Sunday, November 11, 2007

(A?)morality of nonviolence

This weekend we went to a conference at Hampshire College on animal rights, and before the conference there was a lot of sound and fury over Jerry Vlasak being invited to speak, because of the highly controversial statements he's made.

But this isn't a post about whether or not he should have been allowed to speak. This is, though, a post thinking about the things he said that got everyone all in a tizzy; namely, statements affirming the validity of employing violence as a tactic. If you google Jerry Vlasak you will find a lot of "Jerry Vlasak says to go kill scientists!" stuff, where what he actually said was that for people who can be convinced no other way to stop murdering animals, employing violence against them is morally justifiable. I know, I know, semantics: but it is an important distinction. Also important is to keep in mind context (which is inevitably left out), which is that the remarks were, just as this post, an academic discussion about tactics/ethics. Philosophizing about the morality of violence isn't at all the same as urging people to commit it.

But thinking about it brought to mind some questions that I've been discussing with people:

1) Is violence ever a morally justifiable tool?

2) If violence is ever a morally justifiable tool (e.g., self-defence, defence of innocent life/prevention of more violence), are there ever times it is amoral not to exert force?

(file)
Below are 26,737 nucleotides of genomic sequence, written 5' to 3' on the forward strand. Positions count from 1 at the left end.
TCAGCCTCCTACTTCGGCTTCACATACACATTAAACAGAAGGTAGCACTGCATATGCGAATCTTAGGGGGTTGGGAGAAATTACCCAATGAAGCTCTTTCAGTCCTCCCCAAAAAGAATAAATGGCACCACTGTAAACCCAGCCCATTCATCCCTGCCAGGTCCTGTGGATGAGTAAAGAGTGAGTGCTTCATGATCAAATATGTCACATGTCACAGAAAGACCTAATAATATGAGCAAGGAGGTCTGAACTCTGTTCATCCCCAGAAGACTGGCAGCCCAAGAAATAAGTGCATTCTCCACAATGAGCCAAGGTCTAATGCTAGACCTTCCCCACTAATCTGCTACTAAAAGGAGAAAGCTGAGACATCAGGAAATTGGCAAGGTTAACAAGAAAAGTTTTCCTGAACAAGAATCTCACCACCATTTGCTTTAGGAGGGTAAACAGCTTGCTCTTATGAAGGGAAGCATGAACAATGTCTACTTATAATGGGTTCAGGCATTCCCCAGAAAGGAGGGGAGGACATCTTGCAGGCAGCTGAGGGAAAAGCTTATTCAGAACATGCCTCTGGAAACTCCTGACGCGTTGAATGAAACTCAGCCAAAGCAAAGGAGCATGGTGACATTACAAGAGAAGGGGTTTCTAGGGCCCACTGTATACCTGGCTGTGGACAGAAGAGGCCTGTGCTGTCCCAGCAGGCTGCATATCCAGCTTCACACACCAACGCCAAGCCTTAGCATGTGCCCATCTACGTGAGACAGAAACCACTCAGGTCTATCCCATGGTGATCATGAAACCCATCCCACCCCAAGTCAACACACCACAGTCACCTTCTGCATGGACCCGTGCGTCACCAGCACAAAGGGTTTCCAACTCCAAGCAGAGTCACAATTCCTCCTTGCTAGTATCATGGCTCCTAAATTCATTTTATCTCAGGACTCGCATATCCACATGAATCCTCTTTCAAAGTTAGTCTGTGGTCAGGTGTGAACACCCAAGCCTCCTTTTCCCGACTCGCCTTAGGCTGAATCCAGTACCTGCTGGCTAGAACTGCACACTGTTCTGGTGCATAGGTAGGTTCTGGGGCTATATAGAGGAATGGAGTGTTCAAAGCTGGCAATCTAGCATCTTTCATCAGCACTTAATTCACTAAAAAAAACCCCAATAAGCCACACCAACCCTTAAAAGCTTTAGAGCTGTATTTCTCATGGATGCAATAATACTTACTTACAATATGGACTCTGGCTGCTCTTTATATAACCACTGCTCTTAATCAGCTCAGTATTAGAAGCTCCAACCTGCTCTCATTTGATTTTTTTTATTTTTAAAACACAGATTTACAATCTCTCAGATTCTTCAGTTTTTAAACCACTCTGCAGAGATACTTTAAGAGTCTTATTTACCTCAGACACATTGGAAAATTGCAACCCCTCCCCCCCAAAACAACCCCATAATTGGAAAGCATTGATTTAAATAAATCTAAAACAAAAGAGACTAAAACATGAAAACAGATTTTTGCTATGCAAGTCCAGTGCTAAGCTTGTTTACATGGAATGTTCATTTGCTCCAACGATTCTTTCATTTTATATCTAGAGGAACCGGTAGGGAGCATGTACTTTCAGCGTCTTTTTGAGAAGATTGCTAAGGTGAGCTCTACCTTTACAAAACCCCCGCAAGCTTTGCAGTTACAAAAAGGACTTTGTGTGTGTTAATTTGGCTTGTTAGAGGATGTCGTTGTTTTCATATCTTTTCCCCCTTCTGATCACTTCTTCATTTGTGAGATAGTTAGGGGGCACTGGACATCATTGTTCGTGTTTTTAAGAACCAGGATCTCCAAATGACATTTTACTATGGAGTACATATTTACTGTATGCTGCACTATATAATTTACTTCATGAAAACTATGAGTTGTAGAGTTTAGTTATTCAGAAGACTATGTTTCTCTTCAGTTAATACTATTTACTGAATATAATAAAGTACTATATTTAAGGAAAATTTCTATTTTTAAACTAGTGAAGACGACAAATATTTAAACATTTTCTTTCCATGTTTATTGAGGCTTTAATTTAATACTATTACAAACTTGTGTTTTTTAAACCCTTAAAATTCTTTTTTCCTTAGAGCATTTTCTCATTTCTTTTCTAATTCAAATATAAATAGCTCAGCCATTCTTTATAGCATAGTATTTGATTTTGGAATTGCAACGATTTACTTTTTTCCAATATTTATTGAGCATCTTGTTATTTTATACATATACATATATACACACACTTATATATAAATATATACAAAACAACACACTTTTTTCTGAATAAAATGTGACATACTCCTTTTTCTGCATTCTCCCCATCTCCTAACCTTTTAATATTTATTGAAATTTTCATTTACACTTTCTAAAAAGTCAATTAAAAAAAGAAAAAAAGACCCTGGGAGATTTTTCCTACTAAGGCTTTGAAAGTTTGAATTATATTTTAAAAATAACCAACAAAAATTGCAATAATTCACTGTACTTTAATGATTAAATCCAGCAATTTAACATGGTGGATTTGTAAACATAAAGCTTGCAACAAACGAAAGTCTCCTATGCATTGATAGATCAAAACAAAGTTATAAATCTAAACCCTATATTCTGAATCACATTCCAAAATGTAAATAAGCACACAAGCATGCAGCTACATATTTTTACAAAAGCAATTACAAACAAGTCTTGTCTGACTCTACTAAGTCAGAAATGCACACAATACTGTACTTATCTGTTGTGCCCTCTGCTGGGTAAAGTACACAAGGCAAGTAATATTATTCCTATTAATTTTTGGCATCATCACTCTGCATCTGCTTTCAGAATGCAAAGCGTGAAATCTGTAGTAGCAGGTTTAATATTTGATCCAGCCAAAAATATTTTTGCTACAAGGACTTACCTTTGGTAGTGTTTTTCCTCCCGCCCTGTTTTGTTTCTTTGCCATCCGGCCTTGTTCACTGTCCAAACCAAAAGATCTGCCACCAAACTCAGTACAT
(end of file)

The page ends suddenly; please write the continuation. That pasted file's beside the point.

3) (Which is really just reiterating the firsts in slightly more concrete terms): If there are things occurring such as murder, torture, etc., and you are in a position where you can stop it (by any means necessary; such as force if no other solutions are viable), and you do not do so, is that wrong? (If someone is standing in front of you with a gun to a child's head, and diplomacy has failed, is it wrong to take a sledgehammer to their head? Is it wrong not to, if you have the opportunity and you know that not killing the abuser will mean the death of the innocent party?)

Which all leads to question 4) If animal liberationists truly believe that animals have just as much right to live as the rest of us, that taking their lives is murder, then are they in violation of their own moral code if they fail to take necessary steps to prevent such killings?

I also would like to add that these questions have nothing to do with what anyone's views on animal lib are, and that clearly if animal liberationists use force to prevent the killing of animals, they are in violation of the law and probably in violation of a whole lot of other people's moral codes. But I'm not trying to answer the question of the sanctity of animal life here -- that's a whole other question. I am questioning whether or not, if someone truly believes in the sanctity of a life, does that equal ethical justification or even obligation to protect it, when the opportunity arises?

I'd also like to point out that I am not arguing one way or another about any of this. Construing questions as arguments assumes you know what my answers would be, and I assure you, you don't. I'm just thinking.

N.B., These questions apply equally to anyone who espouses belief in the sanctity of any life; the same question could be applied to pro-lifers.